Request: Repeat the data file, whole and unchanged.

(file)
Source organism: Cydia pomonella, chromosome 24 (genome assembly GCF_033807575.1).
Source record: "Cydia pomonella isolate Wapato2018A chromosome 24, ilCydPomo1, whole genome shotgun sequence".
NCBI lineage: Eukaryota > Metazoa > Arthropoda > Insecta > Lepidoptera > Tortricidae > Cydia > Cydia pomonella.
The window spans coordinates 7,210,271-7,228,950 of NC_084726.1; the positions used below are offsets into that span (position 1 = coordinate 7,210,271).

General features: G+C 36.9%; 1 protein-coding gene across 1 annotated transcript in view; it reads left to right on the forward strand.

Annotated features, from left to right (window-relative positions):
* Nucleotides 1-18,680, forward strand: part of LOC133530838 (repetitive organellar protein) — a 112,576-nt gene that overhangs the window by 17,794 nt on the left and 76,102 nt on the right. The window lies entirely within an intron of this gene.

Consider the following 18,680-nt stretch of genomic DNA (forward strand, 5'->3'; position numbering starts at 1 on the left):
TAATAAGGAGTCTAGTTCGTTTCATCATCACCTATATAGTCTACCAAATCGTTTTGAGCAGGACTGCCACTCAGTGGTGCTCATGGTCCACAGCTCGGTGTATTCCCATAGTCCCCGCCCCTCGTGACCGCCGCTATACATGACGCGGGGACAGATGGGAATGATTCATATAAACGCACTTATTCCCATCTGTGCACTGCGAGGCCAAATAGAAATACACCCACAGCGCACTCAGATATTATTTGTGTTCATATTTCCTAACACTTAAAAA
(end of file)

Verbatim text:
Source organism: Cydia pomonella, chromosome 24 (genome assembly GCF_033807575.1).
Source record: "Cydia pomonella isolate Wapato2018A chromosome 24, ilCydPomo1, whole genome shotgun sequence".
NCBI lineage: Eukaryota > Metazoa > Arthropoda > Insecta > Lepidoptera > Tortricidae > Cydia > Cydia pomonella.
The window spans coordinates 7,210,271-7,228,950 of NC_084726.1; the positions used below are offsets into that span (position 1 = coordinate 7,210,271).

General features: G+C 36.9%; 1 protein-coding gene across 1 annotated transcript in view; it reads left to right on the forward strand.

Annotated features, from left to right (window-relative positions):
* Nucleotides 1-18,680, forward strand: part of LOC133530838 (repetitive organellar protein) — a 112,576-nt gene that overhangs the window by 17,794 nt on the left and 76,102 nt on the right. The window lies entirely within an intron of this gene.

Consider the following 18,680-nt stretch of genomic DNA (forward strand, 5'->3'; position numbering starts at 1 on the left):
TAATAAGGAGTCTAGTTCGTTTCATCATCACCTATATAGTCTACCAAATCGTTTTGAGCAGGACTGCCACTCAGTGGTGCTCATGGTCCACAGCTCGGTGTATTCCCATAGTCCCCGCCCCTCGTGACCGCCGCTATACATGACGCGGGGACAGATGGGAATGATTCATATAAACGCACTTATTCCCATCTGTGCACTGCGAGGCCAAATAGAAATACACCCACAGCGCACTCAGATATTATTTGTGTTCATATTTCCTAACACTTAAAAA